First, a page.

Phone 7/Nokia merger excitement, buzz surrounding Hewlett Packard Co.'s big
of upcoming devices, including the Pre3 has largely died
out. But last week HP made headlines not for its smartphones or tablets,
but for an unusual announcement -- it would be putting webOS on PCs. A
slide from last Wednesday showed both desktops and laptops sporting webOS.
And just like that HP and Microsoft's relationship headed into Apple-Google
love-hate territory. And that's pretty significant, given that HP is the
world's largest manufacturer of personal computers.
In an interview with
the Seattle Pi, Phil McKinney, (left) chief technology officer
of HP's personal systems group, offers some insight into why HP is giving
Microsoft Windows the boot on a number of its devices.
Asked if HP is "dumping" Windows entirely, Mr. McKinney remarks,
"No, there's a huge user base that still wants the PC. The key is that
even on their PCs, people want to have it integrated with their devices. We
have our PCs, you have your pads, you've got your phones. How do they work
together? In today's world they all act as individual information islands. What
WebOS does is bring all that together."
Asked whether the webOS PCs would merely be virtual machines within Windows,
Mr. McKinney denied this. Apparently the webOS PCs will be exactly what
they sound like -- a full-fledged webOS operating system on a personal computer. Mr. McKinney comments, "No,
it's not virtualization. It's an integrated WebOS experience we're looking to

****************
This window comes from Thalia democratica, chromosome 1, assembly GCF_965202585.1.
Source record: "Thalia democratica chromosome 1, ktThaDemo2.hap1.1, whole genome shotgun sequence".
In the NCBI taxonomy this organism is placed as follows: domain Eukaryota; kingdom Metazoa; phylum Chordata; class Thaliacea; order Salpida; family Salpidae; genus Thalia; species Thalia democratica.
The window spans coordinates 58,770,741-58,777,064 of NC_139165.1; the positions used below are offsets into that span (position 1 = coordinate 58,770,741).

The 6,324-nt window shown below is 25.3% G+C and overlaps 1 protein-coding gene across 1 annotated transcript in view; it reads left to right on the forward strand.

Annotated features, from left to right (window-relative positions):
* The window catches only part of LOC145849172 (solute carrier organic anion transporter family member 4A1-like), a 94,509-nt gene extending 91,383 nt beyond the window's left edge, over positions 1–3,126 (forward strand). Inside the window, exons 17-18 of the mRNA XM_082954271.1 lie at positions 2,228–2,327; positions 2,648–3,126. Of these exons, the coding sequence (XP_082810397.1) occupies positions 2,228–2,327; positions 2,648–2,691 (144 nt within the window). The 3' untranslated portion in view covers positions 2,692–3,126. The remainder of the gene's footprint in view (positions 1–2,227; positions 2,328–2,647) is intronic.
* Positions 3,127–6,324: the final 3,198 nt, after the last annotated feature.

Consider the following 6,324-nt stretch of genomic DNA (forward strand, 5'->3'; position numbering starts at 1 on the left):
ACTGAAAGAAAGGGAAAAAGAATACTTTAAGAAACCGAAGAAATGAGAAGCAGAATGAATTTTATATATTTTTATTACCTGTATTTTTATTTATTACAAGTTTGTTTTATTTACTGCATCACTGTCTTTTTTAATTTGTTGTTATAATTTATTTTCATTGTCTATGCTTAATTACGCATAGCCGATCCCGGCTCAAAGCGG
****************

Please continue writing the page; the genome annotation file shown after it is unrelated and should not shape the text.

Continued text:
Asked why HP didn't merely work with Microsoft to include the missing features
it wanted in Windows 8,
Mr. McKinney replies, "We have a great partnership with Microsoft. You
think about the number of PCs we sell, we're Microsoft's largest customer. We
have a huge installed base of Microsoft platforms. We're working with Microsoft
on the future of Windows and we're very optimistic on what that future is, but
what we think is we can bring an enhancement to that."
Asked if the introduction of webOS tablets and other mobile devices in the
consumer market will cause confusion among business purchasers, Mr. McKinney
states, "With WebOS on a PC, you won't have to make that choice. You can
develop your WebOS app that'll run on your phone, your slate and your PC."
Overall Mr. McKinney's talk makes it clear that HP is taking webOS PCs
seriously, and hints that the company may be moving away from Windows.
That leaves Microsoft and HP with a pretty awkward relationship. In the
IT market HP will sell Windows products. But in the consumer market, it
will be pushing webOS competitors to Windows 7 and Windows Phone 7 products.
At the end of the day, one of the interesting things about this development is
that it represents the personal computing/mobile computing industry's division
into two camps -- one who makes an OS and shares it with a number of hardware
partners (Google, Microsoft), the other who makes both the OS and the hardware
on a single proprietary platform (HP, Apple, RIM). Both strategies are
backed by some of the tech industry's biggest names. Time will only tell